Tetanus Toxoid 100μg New

Size: 100 μg/vial
Price: $165.00
In Stock: 273
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Donor Details

Anticoagulant : Unknown

Additional Product Information:

Tetanus toxoid is an inactivated form of tetanus toxin. Tetanus toxin is an exotoxin produced by Clostridium tetani and is the agent responsible for “lockjaw”;. Tetanus toxin binds to presynaptic membranes and is internalized by nerves. The toxin is then transported to the central nervous system through retrograde axonal transport within the neuron. In the CNS, the toxin blocks neurotransmitter release leading to the muscle spasms characteristic of tetanus.
Molecular Weight: 150 kD
Structure: Two subunits, one heavy chain of 100 kD and a light chain of 50 kD joined by a disulfide bond.
Storage: Store at 2-8oC.   Mix well just before use.
Activity: Maximum T cell stimulation observed at 1 ug/mL.
Note:This preparation includes alum. It is suitable for in vitro stimulation of immune cells but may not be suitable for other uses.
References: Alan W. Bernheimer, ed. Perspectives in Toxinology, c.1977 Wiley, New York.

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About Whole Antigens

Our whole antigen products are proteins and viral lysates that stimulate in vitro immune responses from all donors who have been sensitized to the antigen. This eliminates the choice of a dominant peptide or protein allowing you to use one antigen for all donors.

The majority of the U.S. population is immunized with tetanus toxoid and 30–40% of the population is positive for cytomegalovirus (CMV), making these two antigens good choices for use in recall assays.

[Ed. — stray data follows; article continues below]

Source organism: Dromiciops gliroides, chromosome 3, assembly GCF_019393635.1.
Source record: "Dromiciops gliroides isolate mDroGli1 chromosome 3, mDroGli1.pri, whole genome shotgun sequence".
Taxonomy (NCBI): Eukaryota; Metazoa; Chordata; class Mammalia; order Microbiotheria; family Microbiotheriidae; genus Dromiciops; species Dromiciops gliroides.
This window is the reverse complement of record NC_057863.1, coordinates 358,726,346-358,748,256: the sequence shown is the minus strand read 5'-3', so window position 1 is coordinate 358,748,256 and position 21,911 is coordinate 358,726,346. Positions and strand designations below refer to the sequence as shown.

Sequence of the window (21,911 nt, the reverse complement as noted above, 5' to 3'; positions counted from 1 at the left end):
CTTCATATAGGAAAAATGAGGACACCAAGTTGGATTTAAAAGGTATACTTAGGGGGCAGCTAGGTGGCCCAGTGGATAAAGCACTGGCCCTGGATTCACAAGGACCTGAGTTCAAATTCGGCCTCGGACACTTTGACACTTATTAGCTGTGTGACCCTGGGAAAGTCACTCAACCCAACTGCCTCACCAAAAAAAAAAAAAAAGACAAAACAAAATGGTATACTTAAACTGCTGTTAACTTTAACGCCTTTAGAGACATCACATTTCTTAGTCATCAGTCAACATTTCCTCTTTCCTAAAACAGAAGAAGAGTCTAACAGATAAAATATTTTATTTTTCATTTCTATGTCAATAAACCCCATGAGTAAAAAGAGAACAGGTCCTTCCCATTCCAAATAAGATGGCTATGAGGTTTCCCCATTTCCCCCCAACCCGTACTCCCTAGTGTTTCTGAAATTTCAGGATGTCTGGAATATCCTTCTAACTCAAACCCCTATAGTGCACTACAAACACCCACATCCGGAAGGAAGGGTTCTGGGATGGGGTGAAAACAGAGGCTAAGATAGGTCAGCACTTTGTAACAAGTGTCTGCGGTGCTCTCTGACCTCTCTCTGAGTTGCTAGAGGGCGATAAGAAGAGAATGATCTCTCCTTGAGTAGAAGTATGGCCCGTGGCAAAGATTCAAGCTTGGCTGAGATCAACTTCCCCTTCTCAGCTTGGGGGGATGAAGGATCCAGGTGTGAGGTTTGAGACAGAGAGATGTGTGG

We offer various antigens to stimulate cells, all tested for bioactivity using our PBMC. Our three recall antigens can be used to study different types of immunological memory: cytomegalovirus (CMV), tetanus, and M1.

CMV Antigens: PBMC activation by CMV antigen usually indicates a donor who is seropositive for CMV, though we have observed stimulation of PBMC from seronegative donors. CMV establishes a latent infection and is contained by the immune system in healthy CMV positive donors. This results in a relatively large population of CMV-reactive T lymphocytes, both CD4+ and CD8+.

Tetanus Antigens: The tetanus antigen is complexed with alum but stimulates PBMC proliferation well. Most individuals are vaccinated with this antigen and therefore have an immune response to it. The magnitude of the response varies among donors depending on their immune status, age, and time since last tetanus vaccination. Because of the presence of alum, this preparation may not be suitable for uses other than in vitro immune responses.

M1 Antigens: The M1 peptide is an immunodominant epitope from influenza virus, but only for donors who express HLA-A*0201. We have observed reactivity to this antigen preparation, but only after a 7–10 day culture period. Unlike CMV, influenza virus is cleared from the body following infection, so the immune response to the antigen wanes after infection. This antigen will only stimulate CD8+ T cells, not CD4+ T cells.

As we add antigen-specific T cells to our catalog, we also add their cognate peptide antigens.